Lasioglossum sexstrigatum

Last update: 15 April 2019
SPECIES: Lasioglossum sextrigatum
GENUS: Sweat bees (LASIOGLOSSUM)
FAMILY: HALICTIDAE



OBSERVATION:
2021-V-182021-V-132021-IV-182021-IV-162020-IX-042020-IV-052019-IV-202019-III-292016-V-292016-V-282016-V-16

YEARS:
2016201920202021

MONTHS:
JanFebMarAprMayJunJulAugSepOctNovDec


The Sweat bee Lasioglossum sexstrigatum is a permanent resident of the garden. 

Lasioglossum sextrigatum ♀︎
Lasioglossum sextrigatum ♀︎

1. DISTRIBUTION

This is a common bee in the Netherlands with the exception for the northern provinces and Zuid-limburg in the south where it is less common.

2. BEHAVIOUR

2.1. ACTIVITY

The species is active from the end of March until October.

2.2. DEVELOPMENT

The bee nests in sand and can occur in gardens in the spaces between the tiles [1, 2], something that I haven’t observed in the garden myself.

2.3. NECTARPLANTS

The bee is common on [1, 2]:

  • Common dandelion (Taraxacum officinale)
  • Alder buckthorn (Rhamnus frangula)
  • Willow (Salix)

In the garden the species is observed foraging on:

  • Firethorn (Pyracantha)
  • Meadow buttercup (Ranunculus acris)
  • Marsh-marigold (Caltha palustris)

 

3. IDENTIFICATION

In Dutch Sweat bees are called ‘Groove bees’ due to the characteristic groove feature on the female sixth tergite at the tip of the abdomen. The english name is due the behaviour that these bees are apparently attracted by sweat.

Enlargement of groove on abdomen Lasioglossum sextrigatum ♀︎
Characteristic groove on tergite VI of female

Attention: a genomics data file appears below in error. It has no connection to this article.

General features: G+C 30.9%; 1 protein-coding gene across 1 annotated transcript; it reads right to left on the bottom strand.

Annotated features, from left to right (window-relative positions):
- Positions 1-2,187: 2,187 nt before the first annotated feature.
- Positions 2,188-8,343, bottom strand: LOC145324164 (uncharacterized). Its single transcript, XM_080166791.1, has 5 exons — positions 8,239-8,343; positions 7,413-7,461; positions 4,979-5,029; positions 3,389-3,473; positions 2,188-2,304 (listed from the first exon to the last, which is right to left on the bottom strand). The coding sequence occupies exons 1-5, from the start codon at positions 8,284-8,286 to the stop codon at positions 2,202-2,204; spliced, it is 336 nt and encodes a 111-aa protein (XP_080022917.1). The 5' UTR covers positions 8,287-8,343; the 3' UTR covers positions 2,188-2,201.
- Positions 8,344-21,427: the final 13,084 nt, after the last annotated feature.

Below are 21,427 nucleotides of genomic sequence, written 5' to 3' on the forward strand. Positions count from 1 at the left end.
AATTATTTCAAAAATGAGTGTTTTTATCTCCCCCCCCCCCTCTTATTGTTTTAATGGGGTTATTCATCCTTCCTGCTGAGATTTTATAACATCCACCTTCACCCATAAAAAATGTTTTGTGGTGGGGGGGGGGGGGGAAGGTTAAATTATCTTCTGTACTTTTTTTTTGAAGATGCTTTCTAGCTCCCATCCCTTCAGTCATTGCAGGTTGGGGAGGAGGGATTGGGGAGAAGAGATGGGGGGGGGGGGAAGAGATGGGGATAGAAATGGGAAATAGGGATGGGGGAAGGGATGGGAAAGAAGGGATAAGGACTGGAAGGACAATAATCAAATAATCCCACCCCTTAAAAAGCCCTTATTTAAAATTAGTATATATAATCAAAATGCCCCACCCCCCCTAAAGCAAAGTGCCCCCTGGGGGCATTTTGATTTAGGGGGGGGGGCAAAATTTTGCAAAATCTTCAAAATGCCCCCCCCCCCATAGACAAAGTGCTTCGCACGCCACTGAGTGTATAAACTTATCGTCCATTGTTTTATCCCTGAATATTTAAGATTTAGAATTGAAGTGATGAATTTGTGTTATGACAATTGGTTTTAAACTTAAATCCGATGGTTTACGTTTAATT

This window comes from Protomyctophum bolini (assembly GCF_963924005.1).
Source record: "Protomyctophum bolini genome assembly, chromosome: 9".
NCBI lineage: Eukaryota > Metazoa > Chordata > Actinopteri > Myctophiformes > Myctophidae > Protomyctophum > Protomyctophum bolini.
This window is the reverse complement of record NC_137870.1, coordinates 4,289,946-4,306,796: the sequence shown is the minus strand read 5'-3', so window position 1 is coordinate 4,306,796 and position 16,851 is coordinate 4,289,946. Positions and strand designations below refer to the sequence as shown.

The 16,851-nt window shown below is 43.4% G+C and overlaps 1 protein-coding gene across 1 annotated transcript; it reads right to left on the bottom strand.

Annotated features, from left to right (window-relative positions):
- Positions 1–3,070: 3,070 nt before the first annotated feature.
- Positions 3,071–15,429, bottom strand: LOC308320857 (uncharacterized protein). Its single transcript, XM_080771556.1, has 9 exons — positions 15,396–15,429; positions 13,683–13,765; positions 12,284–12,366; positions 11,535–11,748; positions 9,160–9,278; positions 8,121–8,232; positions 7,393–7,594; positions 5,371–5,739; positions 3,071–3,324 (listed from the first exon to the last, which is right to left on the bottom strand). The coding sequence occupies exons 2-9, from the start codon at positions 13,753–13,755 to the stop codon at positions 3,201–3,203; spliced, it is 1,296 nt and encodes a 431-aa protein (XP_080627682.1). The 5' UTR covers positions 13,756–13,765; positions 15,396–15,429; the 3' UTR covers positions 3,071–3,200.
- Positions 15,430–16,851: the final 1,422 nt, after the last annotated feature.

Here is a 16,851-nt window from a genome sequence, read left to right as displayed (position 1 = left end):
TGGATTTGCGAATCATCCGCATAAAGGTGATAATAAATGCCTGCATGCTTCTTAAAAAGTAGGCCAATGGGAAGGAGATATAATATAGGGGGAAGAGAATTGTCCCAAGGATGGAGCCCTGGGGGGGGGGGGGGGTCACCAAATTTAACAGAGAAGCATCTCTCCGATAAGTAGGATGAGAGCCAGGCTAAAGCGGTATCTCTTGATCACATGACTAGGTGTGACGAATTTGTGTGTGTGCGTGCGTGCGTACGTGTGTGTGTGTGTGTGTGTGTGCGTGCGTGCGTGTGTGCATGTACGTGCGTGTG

The bee is a small species measuring 5 – 7 mm.

It is recogniseable using the following characteristics [1, 2, 3]:

General

  1. Black body [1]
  2. Back edge tergites II – IV (topsode abdomen segment) transparent brown colored [2]
  3. Thorax with fine punctuation, sides wrinkly [2]
  4. Vertex (topside head) punctuated with clear spaces in between [3]
  5. Inner backthy with 2 to 3 thorns (thorn with microscopic sawteeth, which distinguishes this species from L. sabulosum) [3]

Females

  1. Antennae with 12 segments
  2. Abdomen with 6 segments, segment VI with characteristic groove edged with hairs
  3. Backside tergites with white hairbands [1, 2]
  4. Mesonotum (topside thorax) matt [3]
  5. Head wider than long [2, 3]

Males

  1. Antennae with 13 segments
  2. Abdomen with 7 segments
  3. Base tergite II sunken [3]
  4. Light yellow white color on mandibles, clypeus (front face) and labrum (lip above mouth) [3]
  5. Sternite II (underside segment abdomen) not noticably long or dencely haired [3]
  6. Temple usually with corner pointing down or a tooth [2, 3]

4. Cleptoparasites

These cleptoparasites have been observed in the garden:


References

1 Peeters, T.M.J., H. Nieuwenhuijsen, J. Smit, F. van der Meer, I.P. Raemakers, W.R.B. Heitmans, C. van Achterberg, M. Kwak, A.J. Loonstra, J. de Rond, M. Roos & M. Reemer 2012. De Nederlands bijen (Hymennoptera: Apidae s.l.). - Natuur van Nederland 11, Naturalis Biodiversity Center & European Invertebrate Survey - Nederland, Leiden.

2 wildebijen.nl, "De Nederlandse bijen en hun relaties, overzicht van in Nederland en Vlaanderen voorkomende solitaire en sociale bijen (Apidea s.l.)"

3 HERRMANN, M.; DOCZKAL, D. Schlüssel zur Trennung der Zwillingsarten Lasioglossum sexstrigatum (SCHENCK, 1870) und Lasioglossum sabulosum (WARNCKE, 1986)(Hym., Apidae). Bzzz/HymenoVaria, 1999, 10.1: 33-40.

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